By PAC Correspondent
The capacity, achievements and experience of the PAC can best be judged by work on the ground from when the Committee was established in 1992 to this day.
However, the measure in policy influence that PAC wields hitches a lot on the Committees experience in bringing together stakeholders to appreciate matters of national appeal.
For example, issues that emanate from periodic All-Inclusive Conferences have, over time, been a stepping stone to appreciating issues, making recommendations and presentation of specific proposed resolutions submitted to the Malawi head of state and government.
At the moment, PAC has achieved a certain level of gravitas – having power to convene stakeholders at all levels and continuing to maintain national dialogue with the Government Technical Team through which resolutions have been adopted for implementation.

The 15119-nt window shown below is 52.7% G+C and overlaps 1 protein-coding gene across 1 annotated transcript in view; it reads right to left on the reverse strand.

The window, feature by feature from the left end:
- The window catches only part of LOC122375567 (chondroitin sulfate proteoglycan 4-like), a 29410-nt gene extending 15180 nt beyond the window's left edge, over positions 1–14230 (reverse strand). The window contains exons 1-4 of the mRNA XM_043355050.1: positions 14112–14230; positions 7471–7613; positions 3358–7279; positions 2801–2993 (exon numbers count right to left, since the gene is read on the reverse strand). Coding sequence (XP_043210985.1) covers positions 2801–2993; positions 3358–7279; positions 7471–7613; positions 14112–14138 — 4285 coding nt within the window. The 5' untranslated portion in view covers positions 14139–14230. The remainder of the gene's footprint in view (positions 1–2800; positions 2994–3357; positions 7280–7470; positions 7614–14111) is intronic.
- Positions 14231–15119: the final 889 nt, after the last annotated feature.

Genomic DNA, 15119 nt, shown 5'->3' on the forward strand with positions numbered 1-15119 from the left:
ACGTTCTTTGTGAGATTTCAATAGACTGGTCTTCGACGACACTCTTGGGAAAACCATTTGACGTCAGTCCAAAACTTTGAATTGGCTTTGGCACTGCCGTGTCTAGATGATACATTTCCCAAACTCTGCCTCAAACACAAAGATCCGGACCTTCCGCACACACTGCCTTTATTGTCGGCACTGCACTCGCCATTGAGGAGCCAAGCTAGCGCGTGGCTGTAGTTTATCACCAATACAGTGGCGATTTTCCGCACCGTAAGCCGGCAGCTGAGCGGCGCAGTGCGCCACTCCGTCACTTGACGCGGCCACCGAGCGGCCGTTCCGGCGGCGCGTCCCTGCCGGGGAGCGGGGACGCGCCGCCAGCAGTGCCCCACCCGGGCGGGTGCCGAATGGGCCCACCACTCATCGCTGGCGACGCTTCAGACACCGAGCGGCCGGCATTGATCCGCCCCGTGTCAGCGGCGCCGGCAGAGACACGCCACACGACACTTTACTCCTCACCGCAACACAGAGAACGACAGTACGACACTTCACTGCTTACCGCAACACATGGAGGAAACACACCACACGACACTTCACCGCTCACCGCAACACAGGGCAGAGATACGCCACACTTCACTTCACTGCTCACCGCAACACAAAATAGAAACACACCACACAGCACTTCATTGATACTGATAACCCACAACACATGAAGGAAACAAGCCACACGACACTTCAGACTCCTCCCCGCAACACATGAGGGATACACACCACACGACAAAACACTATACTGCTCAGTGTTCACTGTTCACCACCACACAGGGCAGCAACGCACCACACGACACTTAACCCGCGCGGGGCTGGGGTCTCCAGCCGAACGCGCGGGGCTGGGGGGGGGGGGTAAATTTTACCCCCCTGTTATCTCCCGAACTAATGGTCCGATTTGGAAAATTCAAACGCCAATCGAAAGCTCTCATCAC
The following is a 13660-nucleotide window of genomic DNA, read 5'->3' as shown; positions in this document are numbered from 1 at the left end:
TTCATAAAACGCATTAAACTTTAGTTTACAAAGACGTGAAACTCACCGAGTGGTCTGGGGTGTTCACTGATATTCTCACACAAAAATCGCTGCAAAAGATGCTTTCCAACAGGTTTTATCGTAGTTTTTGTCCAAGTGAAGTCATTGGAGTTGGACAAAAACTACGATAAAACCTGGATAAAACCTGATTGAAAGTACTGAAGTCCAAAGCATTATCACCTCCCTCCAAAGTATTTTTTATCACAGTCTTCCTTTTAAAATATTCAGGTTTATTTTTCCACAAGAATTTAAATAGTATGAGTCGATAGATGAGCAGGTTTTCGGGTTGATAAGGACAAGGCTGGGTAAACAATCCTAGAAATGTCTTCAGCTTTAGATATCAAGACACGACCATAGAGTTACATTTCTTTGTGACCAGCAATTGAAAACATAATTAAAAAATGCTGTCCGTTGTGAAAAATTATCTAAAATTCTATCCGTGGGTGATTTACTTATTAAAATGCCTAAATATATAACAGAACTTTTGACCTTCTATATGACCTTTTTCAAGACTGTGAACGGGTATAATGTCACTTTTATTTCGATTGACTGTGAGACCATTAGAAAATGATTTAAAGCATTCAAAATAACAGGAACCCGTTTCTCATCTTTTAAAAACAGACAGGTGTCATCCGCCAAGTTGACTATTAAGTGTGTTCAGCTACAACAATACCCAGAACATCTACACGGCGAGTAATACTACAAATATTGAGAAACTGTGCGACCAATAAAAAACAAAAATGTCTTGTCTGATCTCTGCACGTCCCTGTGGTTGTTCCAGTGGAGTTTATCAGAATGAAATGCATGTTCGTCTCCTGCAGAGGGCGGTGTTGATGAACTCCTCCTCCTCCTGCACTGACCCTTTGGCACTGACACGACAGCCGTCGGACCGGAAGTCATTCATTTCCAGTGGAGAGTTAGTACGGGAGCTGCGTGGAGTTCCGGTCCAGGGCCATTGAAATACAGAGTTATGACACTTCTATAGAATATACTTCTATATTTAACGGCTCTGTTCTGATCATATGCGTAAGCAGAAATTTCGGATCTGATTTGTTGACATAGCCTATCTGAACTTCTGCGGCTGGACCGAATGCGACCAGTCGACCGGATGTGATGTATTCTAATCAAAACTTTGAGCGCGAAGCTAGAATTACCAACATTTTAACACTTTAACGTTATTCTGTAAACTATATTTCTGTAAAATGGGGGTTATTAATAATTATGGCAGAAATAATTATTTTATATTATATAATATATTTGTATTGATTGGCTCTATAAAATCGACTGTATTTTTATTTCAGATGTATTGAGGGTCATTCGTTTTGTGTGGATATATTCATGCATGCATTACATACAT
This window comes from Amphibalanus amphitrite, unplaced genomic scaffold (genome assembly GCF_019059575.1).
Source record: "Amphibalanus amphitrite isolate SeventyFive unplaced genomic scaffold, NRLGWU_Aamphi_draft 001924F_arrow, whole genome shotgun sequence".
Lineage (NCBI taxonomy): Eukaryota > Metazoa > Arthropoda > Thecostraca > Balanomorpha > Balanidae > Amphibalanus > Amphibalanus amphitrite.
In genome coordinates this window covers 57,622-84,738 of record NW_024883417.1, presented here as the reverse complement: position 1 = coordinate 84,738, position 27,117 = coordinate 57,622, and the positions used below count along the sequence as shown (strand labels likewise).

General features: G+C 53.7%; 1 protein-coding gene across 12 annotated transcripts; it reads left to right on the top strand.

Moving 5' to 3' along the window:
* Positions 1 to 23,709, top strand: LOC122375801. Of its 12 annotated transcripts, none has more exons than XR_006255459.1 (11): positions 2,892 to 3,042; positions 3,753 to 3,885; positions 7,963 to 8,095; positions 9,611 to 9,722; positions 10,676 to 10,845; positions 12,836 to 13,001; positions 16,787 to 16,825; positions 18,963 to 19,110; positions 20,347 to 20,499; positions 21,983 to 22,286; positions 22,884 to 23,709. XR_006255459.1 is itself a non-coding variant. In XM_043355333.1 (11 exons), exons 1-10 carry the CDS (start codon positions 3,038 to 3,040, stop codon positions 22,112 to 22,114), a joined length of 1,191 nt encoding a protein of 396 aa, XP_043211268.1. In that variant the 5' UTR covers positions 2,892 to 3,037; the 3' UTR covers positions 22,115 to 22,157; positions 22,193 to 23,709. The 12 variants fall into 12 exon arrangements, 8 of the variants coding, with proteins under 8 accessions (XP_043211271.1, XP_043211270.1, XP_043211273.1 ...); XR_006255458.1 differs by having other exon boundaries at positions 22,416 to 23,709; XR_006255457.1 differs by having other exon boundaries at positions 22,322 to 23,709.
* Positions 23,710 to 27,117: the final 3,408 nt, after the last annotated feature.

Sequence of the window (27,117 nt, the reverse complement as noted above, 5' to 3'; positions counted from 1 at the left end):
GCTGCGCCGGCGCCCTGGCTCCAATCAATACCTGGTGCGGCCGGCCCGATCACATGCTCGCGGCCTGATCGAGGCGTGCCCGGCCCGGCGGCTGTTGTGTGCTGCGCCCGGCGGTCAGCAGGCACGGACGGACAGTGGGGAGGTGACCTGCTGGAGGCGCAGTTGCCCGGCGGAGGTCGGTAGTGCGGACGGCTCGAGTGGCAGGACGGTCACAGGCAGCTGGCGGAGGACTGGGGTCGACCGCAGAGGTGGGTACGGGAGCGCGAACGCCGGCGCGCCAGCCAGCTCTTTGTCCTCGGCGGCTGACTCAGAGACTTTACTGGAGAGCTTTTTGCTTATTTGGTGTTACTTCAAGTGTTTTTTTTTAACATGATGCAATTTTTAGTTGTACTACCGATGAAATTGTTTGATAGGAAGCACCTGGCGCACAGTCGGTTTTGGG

Examples abound. In 2017 government implementation PAC resolutions such as the Enactment of the; Access to Information Act; Greenbelt Initiative Act; National Planning Commission Act, establishment of the National Planning Commission and creation of Greenbelt Authority.
With support from the United Nations Development Program (UNDP), national dialogue resumed, a former Minister of Agriculture was arrested for the first time; and Chancellor College (then a constituent college of the University of Malawi) opened – positive strides that were officially attributed by Minister of Justice and Constitutional Affairs to PAC.
Based on petitions presented to the Head of State and Speaker of Parliament, government’s tabling of electoral reforms bill, and lobbying Parliament Business Committee in November, 2017 to prioritize the bills have been registered as a success of PAC’s intervention. This was so even when an advocacy strategy to hold peaceful demonstrations was postponed.
Assertions by dailies such as The Nation and Daily Times (2017) that; “PAC gets thumbs up but analyst warn new bill details pose fresh threat” and that “Government bows down to pressure – promises to table 2 bills, 4 later” (The Nation, 13 December, 2017 and The Daily Times, 6 December, 2017) demonstrated appreciation despite postponement of peaceful marches.